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SportsColumnistsBob Glauber

With everything that's going on in the world, NFL free agency a welcome distraction

DeAndre Hopkins, one of the NFL's top receivers,

DeAndre Hopkins, one of the NFL's top receivers, will no longer be catching touchdown passes for the Texans after he was traded to the Cardinals Monday. Credit: Getty Images/Christian Petersen

Given the fear, uncertainty and anxiety surrounding the COVID-19 pandemic, it would have surprised no one if the NFL had delayed the start of the league year and flurry of offseason activity that goes with it. And it might have been the appropriate move, considering how trivial football free agency is when viewed against the backdrop of the one of the biggest worldwide crises of our lifetime.

There is also something to be said for providing at least some sense of normalcy at such a difficult moment, though. It's a chance to get our minds off the very real problems afflicting so many people.

Adjusting to a world where going out to a restaurant is now potentially hazardous to your health, where washing your hands multiple times per day (per hour, sometimes) is now the norm, where schools are closed indefinitely and so very many jobs are now at stake, is simply overwhelming. We’re all in this together, and none of us knows how, or when, this unsettling time will end. Scary? You’re damn right it’s scary. But the fear must not overpower us at a time that calls for courage and composure.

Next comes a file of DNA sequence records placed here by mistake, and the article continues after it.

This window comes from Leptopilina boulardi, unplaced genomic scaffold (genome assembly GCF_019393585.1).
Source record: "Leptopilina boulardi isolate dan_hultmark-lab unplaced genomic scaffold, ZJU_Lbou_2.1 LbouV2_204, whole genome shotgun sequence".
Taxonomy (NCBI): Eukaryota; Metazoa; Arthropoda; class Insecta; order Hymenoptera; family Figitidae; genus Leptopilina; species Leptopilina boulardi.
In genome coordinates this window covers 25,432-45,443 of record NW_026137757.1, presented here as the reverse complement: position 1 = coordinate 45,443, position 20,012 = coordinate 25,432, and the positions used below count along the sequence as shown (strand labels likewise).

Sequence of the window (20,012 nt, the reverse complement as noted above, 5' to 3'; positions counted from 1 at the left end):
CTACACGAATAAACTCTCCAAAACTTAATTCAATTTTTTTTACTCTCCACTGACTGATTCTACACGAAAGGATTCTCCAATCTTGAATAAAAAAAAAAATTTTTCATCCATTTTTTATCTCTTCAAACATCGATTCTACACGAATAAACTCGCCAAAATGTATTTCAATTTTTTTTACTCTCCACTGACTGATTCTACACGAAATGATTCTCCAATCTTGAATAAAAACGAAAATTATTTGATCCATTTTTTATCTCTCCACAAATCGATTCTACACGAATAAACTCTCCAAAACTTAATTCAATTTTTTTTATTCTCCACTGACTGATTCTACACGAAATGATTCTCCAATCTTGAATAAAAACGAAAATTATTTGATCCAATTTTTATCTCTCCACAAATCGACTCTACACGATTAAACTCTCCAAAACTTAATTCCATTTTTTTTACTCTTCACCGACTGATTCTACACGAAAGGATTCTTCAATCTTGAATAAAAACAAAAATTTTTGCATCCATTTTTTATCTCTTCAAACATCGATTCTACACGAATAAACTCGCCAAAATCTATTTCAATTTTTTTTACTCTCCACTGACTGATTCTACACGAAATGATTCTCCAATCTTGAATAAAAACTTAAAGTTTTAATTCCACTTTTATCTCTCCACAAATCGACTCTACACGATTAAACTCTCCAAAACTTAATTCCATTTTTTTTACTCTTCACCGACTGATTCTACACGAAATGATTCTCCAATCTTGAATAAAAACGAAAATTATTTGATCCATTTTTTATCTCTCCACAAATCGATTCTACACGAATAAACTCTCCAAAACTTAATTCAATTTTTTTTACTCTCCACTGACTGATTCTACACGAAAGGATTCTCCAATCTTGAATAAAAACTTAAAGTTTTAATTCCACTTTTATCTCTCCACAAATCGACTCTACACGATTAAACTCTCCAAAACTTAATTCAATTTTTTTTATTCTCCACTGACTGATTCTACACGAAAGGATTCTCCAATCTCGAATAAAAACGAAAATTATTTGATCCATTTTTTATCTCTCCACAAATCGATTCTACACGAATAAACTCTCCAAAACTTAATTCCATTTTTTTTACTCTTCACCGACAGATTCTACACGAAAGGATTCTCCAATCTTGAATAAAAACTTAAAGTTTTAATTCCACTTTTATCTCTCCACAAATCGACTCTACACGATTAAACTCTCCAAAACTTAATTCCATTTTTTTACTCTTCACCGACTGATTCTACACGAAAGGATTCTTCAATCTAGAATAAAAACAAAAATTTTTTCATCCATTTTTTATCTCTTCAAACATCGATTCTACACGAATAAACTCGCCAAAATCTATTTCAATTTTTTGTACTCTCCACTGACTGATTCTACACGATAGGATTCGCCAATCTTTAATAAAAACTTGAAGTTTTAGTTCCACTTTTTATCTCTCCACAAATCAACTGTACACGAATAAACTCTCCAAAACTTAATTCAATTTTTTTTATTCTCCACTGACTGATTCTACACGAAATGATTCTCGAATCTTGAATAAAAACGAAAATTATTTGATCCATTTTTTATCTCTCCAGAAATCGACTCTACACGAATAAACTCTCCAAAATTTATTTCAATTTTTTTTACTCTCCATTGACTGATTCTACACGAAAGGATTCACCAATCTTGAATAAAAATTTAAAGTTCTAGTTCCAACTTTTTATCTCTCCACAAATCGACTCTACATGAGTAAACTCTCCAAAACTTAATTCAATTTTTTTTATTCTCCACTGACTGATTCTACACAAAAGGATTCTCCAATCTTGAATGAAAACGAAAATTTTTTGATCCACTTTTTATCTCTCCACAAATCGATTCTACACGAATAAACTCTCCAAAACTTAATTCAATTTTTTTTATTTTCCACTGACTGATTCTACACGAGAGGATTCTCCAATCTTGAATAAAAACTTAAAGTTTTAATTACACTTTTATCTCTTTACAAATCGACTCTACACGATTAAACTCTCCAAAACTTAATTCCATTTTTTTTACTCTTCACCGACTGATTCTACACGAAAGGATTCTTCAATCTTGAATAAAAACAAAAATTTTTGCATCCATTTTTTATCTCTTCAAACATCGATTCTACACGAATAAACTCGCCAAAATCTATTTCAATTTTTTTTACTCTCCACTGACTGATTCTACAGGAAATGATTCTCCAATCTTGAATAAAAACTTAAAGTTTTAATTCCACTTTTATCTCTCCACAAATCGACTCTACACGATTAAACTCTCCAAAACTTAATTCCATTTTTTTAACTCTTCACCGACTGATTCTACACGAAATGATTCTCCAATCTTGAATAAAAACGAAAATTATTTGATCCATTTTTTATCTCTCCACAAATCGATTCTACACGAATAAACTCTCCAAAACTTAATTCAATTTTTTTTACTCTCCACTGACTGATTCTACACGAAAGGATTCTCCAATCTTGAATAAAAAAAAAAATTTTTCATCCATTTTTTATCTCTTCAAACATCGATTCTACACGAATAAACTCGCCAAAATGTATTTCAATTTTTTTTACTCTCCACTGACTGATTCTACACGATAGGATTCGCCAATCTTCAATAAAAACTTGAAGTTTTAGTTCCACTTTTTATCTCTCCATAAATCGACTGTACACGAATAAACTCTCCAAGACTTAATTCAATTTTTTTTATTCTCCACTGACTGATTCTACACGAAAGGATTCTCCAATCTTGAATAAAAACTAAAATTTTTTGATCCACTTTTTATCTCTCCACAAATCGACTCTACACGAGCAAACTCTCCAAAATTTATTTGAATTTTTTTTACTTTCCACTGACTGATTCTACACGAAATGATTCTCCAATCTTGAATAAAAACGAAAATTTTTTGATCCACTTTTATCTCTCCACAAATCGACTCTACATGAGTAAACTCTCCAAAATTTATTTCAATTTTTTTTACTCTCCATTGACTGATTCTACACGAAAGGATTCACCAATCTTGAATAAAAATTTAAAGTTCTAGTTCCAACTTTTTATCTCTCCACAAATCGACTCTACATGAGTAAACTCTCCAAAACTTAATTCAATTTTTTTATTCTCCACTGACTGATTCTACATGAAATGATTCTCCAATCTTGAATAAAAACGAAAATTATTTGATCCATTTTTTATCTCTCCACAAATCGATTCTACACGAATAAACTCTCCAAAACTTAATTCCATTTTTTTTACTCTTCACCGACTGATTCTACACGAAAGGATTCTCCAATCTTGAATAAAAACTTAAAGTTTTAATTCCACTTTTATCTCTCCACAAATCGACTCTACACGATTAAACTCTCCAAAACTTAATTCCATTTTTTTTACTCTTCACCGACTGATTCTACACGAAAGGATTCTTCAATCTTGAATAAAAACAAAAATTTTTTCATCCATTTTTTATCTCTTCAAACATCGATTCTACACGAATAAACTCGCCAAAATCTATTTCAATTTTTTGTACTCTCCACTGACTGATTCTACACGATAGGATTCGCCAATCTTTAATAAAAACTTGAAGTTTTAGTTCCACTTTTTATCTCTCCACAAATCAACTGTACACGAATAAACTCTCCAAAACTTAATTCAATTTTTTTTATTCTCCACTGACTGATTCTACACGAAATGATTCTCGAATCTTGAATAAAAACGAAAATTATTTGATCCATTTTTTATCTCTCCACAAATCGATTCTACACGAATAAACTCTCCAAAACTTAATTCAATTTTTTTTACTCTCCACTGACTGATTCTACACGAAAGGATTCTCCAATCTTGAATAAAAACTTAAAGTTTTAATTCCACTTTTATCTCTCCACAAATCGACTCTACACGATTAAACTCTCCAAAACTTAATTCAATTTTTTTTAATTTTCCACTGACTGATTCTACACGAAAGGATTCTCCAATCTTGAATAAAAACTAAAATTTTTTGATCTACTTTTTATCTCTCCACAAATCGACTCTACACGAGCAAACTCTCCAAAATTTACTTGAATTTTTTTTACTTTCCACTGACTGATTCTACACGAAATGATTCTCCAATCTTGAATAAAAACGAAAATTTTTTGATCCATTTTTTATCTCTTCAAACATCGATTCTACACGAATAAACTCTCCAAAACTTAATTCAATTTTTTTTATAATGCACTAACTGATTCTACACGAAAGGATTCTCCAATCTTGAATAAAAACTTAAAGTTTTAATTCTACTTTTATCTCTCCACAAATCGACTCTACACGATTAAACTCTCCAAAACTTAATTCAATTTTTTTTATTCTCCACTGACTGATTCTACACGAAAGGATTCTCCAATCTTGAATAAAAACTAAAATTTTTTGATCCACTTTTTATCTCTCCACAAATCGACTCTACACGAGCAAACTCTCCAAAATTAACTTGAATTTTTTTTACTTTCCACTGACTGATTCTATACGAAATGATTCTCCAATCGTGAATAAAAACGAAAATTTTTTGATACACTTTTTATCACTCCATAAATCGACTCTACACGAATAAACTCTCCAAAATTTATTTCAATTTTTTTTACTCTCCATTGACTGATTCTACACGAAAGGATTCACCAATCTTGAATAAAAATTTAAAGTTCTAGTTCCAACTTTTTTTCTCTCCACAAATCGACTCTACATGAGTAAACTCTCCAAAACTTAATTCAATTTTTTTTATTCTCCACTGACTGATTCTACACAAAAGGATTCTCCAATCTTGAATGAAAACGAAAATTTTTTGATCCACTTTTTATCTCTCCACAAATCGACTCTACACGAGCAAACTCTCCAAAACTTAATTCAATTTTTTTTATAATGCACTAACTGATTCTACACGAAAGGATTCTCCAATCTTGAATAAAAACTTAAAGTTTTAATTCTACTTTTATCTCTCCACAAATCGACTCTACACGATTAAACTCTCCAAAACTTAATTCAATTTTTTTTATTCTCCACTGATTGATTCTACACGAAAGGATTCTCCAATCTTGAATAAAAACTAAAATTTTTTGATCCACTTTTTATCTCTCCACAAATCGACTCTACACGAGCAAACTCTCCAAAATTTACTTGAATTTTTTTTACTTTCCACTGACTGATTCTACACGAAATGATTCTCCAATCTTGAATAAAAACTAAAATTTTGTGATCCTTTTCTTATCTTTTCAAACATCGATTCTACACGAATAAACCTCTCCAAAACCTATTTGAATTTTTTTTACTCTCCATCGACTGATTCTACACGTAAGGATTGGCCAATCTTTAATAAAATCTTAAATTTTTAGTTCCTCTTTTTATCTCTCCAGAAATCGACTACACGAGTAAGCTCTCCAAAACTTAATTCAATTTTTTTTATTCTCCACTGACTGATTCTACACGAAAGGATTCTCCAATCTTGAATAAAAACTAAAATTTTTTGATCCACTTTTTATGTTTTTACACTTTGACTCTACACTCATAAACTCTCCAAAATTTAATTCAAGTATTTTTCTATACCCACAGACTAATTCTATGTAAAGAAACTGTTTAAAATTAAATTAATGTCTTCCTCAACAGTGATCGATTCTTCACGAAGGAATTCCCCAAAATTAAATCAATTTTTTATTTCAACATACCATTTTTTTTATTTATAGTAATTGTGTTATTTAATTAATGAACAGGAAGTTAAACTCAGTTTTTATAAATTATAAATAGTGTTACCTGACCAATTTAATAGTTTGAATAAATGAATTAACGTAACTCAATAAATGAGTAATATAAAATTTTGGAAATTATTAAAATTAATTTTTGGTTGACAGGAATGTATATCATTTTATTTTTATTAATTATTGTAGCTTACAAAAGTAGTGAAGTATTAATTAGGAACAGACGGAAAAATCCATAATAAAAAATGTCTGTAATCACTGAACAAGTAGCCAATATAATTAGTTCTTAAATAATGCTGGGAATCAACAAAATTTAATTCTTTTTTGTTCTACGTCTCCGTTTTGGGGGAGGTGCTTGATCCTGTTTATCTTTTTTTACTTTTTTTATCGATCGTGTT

Yes, this is all so much bigger than which football players will be playing for which teams and for how much money.

But if nothing else, at least there is something else to talk about than whether or not the local store is out of toilet paper or milk. And if that helps get our collective minds off the very real concerns that all of us now have over an invisible and insidious virus that is stalking the world, then so be it.

The NFL might have preferred to press the pause button on the start of free agency, especially after the NFL Players Association had narrowly approved a new collective bargaining agreement and assured labor peace through the 2030 season. But after discussions between the two groups on Sunday, the players wanted to forge ahead with the start of the league year. The NFL then announced on Monday that the draft would indeed take place April 23-25, although there would be no public events in Las Vegas.

The timing of those two announcements might not have been coincidental. After all, one of the reasons the players didn’t want to delay free agency is because of the risk that it might be held after the draft. Had that been the case, veteran players would have risked losing out on millions in salary if teams first had the chance to draft players and thereby fill their needs with much cheaper alternatives. That was the case in 2011, when the draft was held as scheduled despite a lockout, and an abbreviated free agency period didn’t begin until August.